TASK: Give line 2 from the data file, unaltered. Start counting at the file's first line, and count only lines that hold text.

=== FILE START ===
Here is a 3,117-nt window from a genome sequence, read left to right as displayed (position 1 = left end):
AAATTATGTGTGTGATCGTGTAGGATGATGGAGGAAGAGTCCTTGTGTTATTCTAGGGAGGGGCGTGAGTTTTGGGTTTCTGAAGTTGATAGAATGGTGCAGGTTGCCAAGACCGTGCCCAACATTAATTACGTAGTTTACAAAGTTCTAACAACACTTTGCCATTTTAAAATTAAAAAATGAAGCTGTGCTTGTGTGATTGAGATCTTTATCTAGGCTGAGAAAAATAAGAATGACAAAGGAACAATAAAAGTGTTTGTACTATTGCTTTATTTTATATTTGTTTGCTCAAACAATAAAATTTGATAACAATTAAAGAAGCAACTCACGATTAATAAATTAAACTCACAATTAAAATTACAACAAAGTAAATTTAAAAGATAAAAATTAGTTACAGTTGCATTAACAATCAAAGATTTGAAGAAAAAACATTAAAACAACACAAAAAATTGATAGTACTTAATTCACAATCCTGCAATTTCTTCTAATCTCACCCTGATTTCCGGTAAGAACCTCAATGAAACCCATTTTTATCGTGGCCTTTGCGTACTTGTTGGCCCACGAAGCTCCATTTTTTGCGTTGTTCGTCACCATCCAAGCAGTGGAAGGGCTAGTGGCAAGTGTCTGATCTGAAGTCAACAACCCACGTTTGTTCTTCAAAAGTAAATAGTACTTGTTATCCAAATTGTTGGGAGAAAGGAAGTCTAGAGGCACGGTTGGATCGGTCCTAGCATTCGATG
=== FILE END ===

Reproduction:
AAATTATGTGTGTGATCGTGTAGGATGATGGAGGAAGAGTCCTTGTGTTATTCTAGGGAGGGGCGTGAGTTTTGGGTTTCTGAAGTTGATAGAATGGTGCAGGTTGCCAAGACCGTGCCCAACATTAATTACGTAGTTTACAAAGTTCTAACAACACTTTGCCATTTTAAAATTAAAAAATGAAGCTGTGCTTGTGTGATTGAGATCTTTATCTAGGCTGAGAAAAATAAGAATGACAAAGGAACAATAAAAGTGTTTGTACTATTGCTTTATTTTATATTTGTTTGCTCAAACAATAAAATTTGATAACAATTAAAGAAGCAACTCACGATTAATAAATTAAACTCACAATTAAAATTACAACAAAGTAAATTTAAAAGATAAAAATTAGTTACAGTTGCATTAACAATCAAAGATTTGAAGAAAAAACATTAAAACAACACAAAAAATTGATAGTACTTAATTCACAATCCTGCAATTTCTTCTAATCTCACCCTGATTTCCGGTAAGAACCTCAATGAAACCCATTTTTATCGTGGCCTTTGCGTACTTGTTGGCCCACGAAGCTCCATTTTTTGCGTTGTTCGTCACCATCCAAGCAGTGGAAGGGCTAGTGGCAAGTGTCTGATCTGAAGTCAACAACCCACGTTTGTTCTTCAAAAGTAAATAGTACTTGTTATCCAAATTGTTGGGAGAAAGGAAGTCTAGAGGCACGGTTGGATCGGTCCTAGCATTCGATG